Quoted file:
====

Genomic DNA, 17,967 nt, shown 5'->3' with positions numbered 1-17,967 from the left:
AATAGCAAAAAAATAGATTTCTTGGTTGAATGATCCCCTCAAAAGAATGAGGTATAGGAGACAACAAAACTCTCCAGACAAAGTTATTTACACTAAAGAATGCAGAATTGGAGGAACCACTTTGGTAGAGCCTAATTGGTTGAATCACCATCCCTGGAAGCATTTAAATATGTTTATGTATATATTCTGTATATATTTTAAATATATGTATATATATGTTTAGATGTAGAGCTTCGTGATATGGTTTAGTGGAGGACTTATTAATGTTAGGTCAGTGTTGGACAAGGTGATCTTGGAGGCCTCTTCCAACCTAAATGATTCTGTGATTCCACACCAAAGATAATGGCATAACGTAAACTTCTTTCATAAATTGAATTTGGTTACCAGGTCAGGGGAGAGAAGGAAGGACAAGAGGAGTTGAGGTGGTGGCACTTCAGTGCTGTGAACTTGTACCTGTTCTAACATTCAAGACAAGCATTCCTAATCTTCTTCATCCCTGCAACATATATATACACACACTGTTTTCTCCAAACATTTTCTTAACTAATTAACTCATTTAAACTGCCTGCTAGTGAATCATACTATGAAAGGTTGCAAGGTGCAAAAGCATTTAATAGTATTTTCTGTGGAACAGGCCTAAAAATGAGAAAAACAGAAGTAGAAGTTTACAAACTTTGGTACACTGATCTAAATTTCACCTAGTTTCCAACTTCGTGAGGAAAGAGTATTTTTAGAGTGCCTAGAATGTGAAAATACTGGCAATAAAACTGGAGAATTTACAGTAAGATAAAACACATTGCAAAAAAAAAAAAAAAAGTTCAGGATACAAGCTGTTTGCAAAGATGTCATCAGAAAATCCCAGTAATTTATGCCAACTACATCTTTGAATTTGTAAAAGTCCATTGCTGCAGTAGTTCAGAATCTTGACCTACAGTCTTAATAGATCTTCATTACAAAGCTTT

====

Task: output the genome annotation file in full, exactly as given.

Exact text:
Genomic DNA, 17,967 nt, shown 5'->3' with positions numbered 1-17,967 from the left:
AATAGCAAAAAAATAGATTTCTTGGTTGAATGATCCCCTCAAAAGAATGAGGTATAGGAGACAACAAAACTCTCCAGACAAAGTTATTTACACTAAAGAATGCAGAATTGGAGGAACCACTTTGGTAGAGCCTAATTGGTTGAATCACCATCCCTGGAAGCATTTAAATATGTTTATGTATATATTCTGTATATATTTTAAATATATGTATATATATGTTTAGATGTAGAGCTTCGTGATATGGTTTAGTGGAGGACTTATTAATGTTAGGTCAGTGTTGGACAAGGTGATCTTGGAGGCCTCTTCCAACCTAAATGATTCTGTGATTCCACACCAAAGATAATGGCATAACGTAAACTTCTTTCATAAATTGAATTTGGTTACCAGGTCAGGGGAGAGAAGGAAGGACAAGAGGAGTTGAGGTGGTGGCACTTCAGTGCTGTGAACTTGTACCTGTTCTAACATTCAAGACAAGCATTCCTAATCTTCTTCATCCCTGCAACATATATATACACACACTGTTTTCTCCAAACATTTTCTTAACTAATTAACTCATTTAAACTGCCTGCTAGTGAATCATACTATGAAAGGTTGCAAGGTGCAAAAGCATTTAATAGTATTTTCTGTGGAACAGGCCTAAAAATGAGAAAAACAGAAGTAGAAGTTTACAAACTTTGGTACACTGATCTAAATTTCACCTAGTTTCCAACTTCGTGAGGAAAGAGTATTTTTAGAGTGCCTAGAATGTGAAAATACTGGCAATAAAACTGGAGAATTTACAGTAAGATAAAACACATTGCAAAAAAAAAAAAAAAAGTTCAGGATACAAGCTGTTTGCAAAGATGTCATCAGAAAATCCCAGTAATTTATGCCAACTACATCTTTGAATTTGTAAAAGTCCATTGCTGCAGTAGTTCAGAATCTTGACCTACAGTCTTAATAGATCTTCATTACAAAGCTTT